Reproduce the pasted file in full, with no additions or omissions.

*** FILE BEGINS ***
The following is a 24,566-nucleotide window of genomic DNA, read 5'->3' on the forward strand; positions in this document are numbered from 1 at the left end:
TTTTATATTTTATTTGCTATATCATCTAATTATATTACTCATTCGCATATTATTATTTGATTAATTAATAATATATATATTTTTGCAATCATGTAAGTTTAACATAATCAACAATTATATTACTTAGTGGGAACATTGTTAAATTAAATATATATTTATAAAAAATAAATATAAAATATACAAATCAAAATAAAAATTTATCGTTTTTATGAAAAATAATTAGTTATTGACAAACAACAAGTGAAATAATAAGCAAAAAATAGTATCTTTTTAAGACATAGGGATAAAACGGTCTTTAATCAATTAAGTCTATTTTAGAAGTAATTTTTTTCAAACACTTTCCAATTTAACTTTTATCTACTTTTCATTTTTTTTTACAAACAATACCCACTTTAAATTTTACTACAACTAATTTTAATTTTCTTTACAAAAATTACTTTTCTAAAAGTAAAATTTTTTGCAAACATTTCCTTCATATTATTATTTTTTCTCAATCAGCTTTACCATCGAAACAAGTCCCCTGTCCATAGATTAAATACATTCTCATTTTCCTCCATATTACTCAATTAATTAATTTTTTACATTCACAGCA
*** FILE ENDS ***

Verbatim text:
The following is a 24,566-nucleotide window of genomic DNA, read 5'->3' on the forward strand; positions in this document are numbered from 1 at the left end:
TTTTATATTTTATTTGCTATATCATCTAATTATATTACTCATTCGCATATTATTATTTGATTAATTAATAATATATATATTTTTGCAATCATGTAAGTTTAACATAATCAACAATTATATTACTTAGTGGGAACATTGTTAAATTAAATATATATTTATAAAAAATAAATATAAAATATACAAATCAAAATAAAAATTTATCGTTTTTATGAAAAATAATTAGTTATTGACAAACAACAAGTGAAATAATAAGCAAAAAATAGTATCTTTTTAAGACATAGGGATAAAACGGTCTTTAATCAATTAAGTCTATTTTAGAAGTAATTTTTTTCAAACACTTTCCAATTTAACTTTTATCTACTTTTCATTTTTTTTTACAAACAATACCCACTTTAAATTTTACTACAACTAATTTTAATTTTCTTTACAAAAATTACTTTTCTAAAAGTAAAATTTTTTGCAAACATTTCCTTCATATTATTATTTTTTCTCAATCAGCTTTACCATCGAAACAAGTCCCCTGTCCATAGATTAAATACATTCTCATTTTCCTCCATATTACTCAATTAATTAATTTTTTACATTCACAGCA